Rev. Dr. Martin Luther King, Jr., in a famous speech to support the Memphis Sanitation Workers, stated the night before his assassination, “I just want to do God’s will. And (God has inspired) me to go up to the mountain. And I’ve looked over. And I’ve seen the promised land.”
And the author Zora Neale Hurston shared, “I have been in Sorrow’s kitchen and licked out all the pots. Then I have stood on the peaky mountain wrapped in rainbows, with a harp…in my hands.”
And actress Cicely Tyson tells us, “I think when you begin to think of yourself as having achieved something, then there’s nothing left for you to work towards. I want to believe that there is a mountain so high that I will spend my entire life striving to reach the top of it.”
These peak experiences show us there is always something greater – something better – something we can strive towards. I would guess that Jesus’ friends wondered what this transfiguration was all about. They had been to the top of a mountain, they heard the voice of the Divine, they left that “safe” place, and they went back down the mountain to begin doing the hard work. This work that is often difficult and unappreciated – and is most important.
What is it that you are being called to do? What does your transfiguration look like? As we prepare for our Lenten journey, let each of us focus on our own transformation. And if you’re not sure what it is that you are to do and if you’re looking for ways to deepen your journey, take part in our Lenten study series which begins next Wednesday. Be intentional about your own spiritual practices. Look for ways to make your lives more meaningful. To me, Lent isn’t about giving up something – it is about transforming our lives – it is about crawling to the top of the mountain and finding your promised land – the work you are called to do. And when you do that, when you are willing to embrace your mountain top journey, listen for that still small voice…the voice that will tell you……..You are my beloved.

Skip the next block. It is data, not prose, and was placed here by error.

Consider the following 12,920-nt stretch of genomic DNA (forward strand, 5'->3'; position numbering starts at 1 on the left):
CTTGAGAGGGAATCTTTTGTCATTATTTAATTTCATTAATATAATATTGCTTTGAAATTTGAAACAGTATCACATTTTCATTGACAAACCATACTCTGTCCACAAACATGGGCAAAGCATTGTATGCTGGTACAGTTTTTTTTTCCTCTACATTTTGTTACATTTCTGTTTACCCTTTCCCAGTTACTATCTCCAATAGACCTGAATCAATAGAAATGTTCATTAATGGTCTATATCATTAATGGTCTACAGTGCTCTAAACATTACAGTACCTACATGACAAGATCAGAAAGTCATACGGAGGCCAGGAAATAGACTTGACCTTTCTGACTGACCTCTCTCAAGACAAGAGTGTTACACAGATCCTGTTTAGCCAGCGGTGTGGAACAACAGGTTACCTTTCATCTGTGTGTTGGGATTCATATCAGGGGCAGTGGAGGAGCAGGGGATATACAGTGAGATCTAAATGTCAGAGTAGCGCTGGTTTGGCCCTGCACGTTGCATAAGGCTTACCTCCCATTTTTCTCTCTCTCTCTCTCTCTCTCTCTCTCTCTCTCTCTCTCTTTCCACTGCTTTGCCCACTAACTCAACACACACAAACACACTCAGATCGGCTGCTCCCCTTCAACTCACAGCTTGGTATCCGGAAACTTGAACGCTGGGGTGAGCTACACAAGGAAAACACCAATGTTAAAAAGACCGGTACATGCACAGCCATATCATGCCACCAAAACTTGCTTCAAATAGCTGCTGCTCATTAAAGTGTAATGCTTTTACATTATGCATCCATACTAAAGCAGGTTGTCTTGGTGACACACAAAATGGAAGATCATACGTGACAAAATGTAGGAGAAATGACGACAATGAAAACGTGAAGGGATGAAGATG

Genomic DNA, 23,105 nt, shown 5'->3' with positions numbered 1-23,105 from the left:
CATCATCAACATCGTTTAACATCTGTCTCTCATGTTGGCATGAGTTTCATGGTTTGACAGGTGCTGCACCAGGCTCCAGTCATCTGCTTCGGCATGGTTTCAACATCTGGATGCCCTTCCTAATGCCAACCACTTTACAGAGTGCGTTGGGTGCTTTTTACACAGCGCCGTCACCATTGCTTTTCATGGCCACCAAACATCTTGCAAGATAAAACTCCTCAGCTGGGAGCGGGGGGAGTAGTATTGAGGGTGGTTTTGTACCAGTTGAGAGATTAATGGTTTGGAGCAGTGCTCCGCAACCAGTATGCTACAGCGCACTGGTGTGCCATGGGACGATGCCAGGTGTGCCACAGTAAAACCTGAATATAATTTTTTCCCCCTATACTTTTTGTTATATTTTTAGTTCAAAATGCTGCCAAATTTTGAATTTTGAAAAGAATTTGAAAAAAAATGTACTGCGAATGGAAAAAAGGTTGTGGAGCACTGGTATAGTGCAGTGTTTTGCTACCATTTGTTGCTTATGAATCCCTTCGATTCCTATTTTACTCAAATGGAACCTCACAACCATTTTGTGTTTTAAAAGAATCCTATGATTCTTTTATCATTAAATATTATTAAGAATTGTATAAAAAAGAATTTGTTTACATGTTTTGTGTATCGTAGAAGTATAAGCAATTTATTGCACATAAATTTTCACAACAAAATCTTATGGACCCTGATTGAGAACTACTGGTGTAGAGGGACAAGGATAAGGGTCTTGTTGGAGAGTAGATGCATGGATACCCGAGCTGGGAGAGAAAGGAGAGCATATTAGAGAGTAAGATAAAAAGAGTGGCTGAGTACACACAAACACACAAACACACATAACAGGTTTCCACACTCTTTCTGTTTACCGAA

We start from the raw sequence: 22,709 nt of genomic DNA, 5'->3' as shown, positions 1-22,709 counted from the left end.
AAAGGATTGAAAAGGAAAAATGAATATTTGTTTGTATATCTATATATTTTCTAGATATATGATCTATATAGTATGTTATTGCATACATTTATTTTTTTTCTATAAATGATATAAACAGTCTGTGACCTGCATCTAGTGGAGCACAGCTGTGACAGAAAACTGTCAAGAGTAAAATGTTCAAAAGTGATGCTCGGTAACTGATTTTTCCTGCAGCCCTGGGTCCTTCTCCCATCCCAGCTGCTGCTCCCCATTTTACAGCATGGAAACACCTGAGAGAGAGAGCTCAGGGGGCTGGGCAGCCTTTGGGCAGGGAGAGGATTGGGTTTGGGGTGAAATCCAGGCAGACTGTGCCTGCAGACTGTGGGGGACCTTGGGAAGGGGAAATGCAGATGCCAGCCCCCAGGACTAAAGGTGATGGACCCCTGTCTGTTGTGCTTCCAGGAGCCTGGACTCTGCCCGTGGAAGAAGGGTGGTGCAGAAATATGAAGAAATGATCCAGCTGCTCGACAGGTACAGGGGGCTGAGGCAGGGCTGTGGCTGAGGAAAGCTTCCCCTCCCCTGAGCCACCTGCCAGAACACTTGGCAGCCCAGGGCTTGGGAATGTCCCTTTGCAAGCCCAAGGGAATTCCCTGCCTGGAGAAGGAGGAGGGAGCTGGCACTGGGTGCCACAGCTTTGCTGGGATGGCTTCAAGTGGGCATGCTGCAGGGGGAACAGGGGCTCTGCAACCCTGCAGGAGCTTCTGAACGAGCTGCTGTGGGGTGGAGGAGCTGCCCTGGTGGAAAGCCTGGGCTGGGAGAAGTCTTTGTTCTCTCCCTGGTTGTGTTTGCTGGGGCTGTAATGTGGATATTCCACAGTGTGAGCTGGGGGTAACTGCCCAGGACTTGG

And this is the good news. Amen.
God’s light works through me.
God’s hope works through me.
God’s love works through me.
I am open to new experiences and I embrace the journey.
And so it is!